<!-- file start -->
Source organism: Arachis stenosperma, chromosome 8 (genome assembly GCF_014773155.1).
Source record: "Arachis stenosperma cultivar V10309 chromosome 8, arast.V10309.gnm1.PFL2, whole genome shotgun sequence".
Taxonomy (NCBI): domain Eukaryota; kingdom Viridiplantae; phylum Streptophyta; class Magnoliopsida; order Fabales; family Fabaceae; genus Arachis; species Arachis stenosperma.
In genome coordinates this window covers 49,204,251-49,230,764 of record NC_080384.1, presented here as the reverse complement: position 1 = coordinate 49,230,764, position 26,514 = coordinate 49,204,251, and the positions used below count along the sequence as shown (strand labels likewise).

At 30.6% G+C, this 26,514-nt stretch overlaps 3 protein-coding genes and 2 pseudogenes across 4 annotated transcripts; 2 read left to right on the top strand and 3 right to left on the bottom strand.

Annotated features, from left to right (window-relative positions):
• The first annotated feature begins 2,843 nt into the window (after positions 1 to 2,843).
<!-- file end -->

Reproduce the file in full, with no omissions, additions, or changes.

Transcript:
Source organism: Arachis stenosperma, chromosome 8 (genome assembly GCF_014773155.1).
Source record: "Arachis stenosperma cultivar V10309 chromosome 8, arast.V10309.gnm1.PFL2, whole genome shotgun sequence".
Taxonomy (NCBI): domain Eukaryota; kingdom Viridiplantae; phylum Streptophyta; class Magnoliopsida; order Fabales; family Fabaceae; genus Arachis; species Arachis stenosperma.
In genome coordinates this window covers 49,204,251-49,230,764 of record NC_080384.1, presented here as the reverse complement: position 1 = coordinate 49,230,764, position 26,514 = coordinate 49,204,251, and the positions used below count along the sequence as shown (strand labels likewise).

At 30.6% G+C, this 26,514-nt stretch overlaps 3 protein-coding genes and 2 pseudogenes across 4 annotated transcripts; 2 read left to right on the top strand and 3 right to left on the bottom strand.

Annotated features, from left to right (window-relative positions):
• The first annotated feature begins 2,843 nt into the window (after positions 1 to 2,843).